Topre Realforce 105UB

Physical Features

The Topre Realforce 105UB doesn’t look particularly expensive. Like most mechanicals, its structure resembles an old Model M keyboard – 105 keys set in a thick and heavy black chassis built like a tank.

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One thing that immediately springs out about the Topre Realforce are the keycaps – these are gold on black, making for a rather elegant look.

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You can feel the letting on the keys, as they’ve been produced by a process called dye-sublimation. This is where the ink is molecularly bonded to the plastic, as the ink goes straight from solid to gas without becoming a liquid in the middle. The practical upshot is that it will essentially never wear out; as you wear away the plastic more ink will be exposed, so you’ll never be left without keycaps.

Keycap diagram
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Of course, it’s what’s on the inside that really counts. In this case, instead of a traditional mechanical switch we find something rather different. It’s called an electrostatic capacitive switch, and The Keyboard Company were kind enough to send a separate one along so that I can show you how it works without tearing the board to bits.

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Capacitive basically means that there’s a sensor that can tell when two electrodes are within close proximity. One of these electrodes is on the circuit board of the keyboard, while the other is formed of the conical spring that sits on top. When the key is pressed, the spring flattens and the capacitiance changes; this registers a key press.

Key Diagram
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This key press is much more uniform than both mechanical switches and normal rubber domes, it feels a lot smoother.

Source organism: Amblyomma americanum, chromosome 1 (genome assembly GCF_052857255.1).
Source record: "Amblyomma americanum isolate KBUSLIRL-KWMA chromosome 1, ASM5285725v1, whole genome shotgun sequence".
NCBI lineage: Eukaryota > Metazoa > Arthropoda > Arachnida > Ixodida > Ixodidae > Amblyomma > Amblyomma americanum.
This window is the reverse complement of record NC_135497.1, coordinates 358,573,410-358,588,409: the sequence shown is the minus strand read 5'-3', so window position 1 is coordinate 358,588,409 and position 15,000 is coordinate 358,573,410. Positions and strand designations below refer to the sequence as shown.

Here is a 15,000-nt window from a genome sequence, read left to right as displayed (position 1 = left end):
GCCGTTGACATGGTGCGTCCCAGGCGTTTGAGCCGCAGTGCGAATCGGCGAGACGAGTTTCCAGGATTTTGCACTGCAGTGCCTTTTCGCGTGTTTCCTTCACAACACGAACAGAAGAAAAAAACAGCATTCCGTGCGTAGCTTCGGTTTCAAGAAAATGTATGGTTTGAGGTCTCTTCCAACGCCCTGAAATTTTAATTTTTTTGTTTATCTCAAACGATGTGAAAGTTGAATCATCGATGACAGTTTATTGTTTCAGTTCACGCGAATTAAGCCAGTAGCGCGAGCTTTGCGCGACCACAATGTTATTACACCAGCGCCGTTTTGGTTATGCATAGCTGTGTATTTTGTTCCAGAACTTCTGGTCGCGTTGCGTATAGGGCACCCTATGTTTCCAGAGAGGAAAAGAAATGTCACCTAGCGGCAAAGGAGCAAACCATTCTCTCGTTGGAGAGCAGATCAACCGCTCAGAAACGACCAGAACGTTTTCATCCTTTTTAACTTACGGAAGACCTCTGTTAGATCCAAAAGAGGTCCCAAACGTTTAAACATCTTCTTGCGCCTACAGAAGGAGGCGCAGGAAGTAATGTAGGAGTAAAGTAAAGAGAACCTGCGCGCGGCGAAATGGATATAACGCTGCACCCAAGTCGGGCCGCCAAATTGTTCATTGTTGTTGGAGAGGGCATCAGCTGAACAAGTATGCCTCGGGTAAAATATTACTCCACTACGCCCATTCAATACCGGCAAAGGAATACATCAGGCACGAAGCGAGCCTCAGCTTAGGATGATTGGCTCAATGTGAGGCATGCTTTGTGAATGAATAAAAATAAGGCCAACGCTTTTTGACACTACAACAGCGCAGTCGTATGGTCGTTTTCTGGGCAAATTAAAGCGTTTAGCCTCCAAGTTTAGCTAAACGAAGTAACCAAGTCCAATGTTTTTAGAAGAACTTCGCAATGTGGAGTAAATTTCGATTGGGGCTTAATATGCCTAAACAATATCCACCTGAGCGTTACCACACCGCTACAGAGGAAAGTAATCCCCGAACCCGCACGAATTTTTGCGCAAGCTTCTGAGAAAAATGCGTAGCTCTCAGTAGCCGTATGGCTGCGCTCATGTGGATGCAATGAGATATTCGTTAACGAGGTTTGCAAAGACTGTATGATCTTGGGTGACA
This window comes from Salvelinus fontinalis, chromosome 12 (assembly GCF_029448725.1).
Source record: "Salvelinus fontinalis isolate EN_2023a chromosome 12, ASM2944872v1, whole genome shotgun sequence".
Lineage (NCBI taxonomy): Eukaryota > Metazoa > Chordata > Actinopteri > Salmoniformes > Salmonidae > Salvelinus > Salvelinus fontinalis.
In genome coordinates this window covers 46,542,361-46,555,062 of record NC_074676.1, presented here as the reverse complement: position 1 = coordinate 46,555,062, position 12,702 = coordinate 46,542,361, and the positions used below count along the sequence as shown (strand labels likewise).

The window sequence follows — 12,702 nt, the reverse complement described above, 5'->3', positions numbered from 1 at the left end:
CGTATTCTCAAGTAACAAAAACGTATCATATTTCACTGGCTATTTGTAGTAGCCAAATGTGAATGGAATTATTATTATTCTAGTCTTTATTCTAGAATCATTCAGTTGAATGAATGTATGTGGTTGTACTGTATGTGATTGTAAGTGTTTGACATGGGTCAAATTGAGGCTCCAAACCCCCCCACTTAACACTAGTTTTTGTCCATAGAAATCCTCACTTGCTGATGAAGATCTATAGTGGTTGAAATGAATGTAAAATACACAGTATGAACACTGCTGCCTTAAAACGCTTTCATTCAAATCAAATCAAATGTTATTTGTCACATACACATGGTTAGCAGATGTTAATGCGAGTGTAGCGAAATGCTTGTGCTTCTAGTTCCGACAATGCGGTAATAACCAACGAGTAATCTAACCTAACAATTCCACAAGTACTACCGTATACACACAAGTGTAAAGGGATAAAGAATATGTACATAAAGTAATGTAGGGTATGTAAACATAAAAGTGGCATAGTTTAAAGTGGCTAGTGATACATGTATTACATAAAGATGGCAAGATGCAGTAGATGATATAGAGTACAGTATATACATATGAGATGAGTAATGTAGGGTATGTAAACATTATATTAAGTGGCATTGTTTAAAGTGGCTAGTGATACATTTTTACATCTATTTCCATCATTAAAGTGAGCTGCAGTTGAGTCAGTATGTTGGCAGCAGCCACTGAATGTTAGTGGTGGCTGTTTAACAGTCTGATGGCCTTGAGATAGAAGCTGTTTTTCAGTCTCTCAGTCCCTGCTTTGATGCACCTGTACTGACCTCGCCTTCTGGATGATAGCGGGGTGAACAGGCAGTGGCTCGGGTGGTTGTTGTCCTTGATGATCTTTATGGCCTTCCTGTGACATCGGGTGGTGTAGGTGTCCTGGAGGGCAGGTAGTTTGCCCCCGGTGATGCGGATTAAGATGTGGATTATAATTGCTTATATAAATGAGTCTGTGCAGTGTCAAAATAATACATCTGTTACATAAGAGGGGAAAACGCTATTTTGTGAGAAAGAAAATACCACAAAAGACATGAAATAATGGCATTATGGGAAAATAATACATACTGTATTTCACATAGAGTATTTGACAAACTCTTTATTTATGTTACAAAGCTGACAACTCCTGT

The actuation point is at the bottom, so there’s no loud click or tactile bump as with Cherry Blue and Brown keyboards. The rubber dome dampens things somewhat, making for a deeper ‘thwock’ sound.

Another thing which makes the Realforce somewhat unique is that keys are weighted differently – keys pressed by your dominant fingers in the middle of the keyboard are weighted at 45g, whilst keys pressed by your weaker fingers near the edge of the keyboard are weighted at 35g – lower than even Cherry Red switches. Conversely, the Escape Key and the function keys require more weight to actuate – 55g.

Weighting diagram
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So that’s pretty much it – the Topre Realforce doesn’t have any media keys, macro keys, backlighting or passthrough ports. As far as gaming features go, it does have N-Key rollover (you can press as many keys as you like simultaneously and have them all register) when using the supplied PS/2 to USB adapter. On USB, you’ll run up against the 6 Key Rollover (6KRO) limit inherent to the connection.

Let’s have a look at the bottom of the keyboard now. The first thing you’ll see is the plain identification patch, which shows the model and serial number, as well as that ‘Made in Japan’ notice.

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You can also see the clever features of the cable – while it isn’t braided or detachable, it can be routed through one of three possible channels, so the cable can appear on the side closest to your PC. It’s a simple but nice feature to include, although a detachable cable like those found on Leopold’s models would be a nice bonus.

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Of course, there are some nice sturdy feet in place too. With the weight of the keyboard, you’re not going anywhere with these.

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That’s about it in terms of physical features, so let’s have a look at how it performs.

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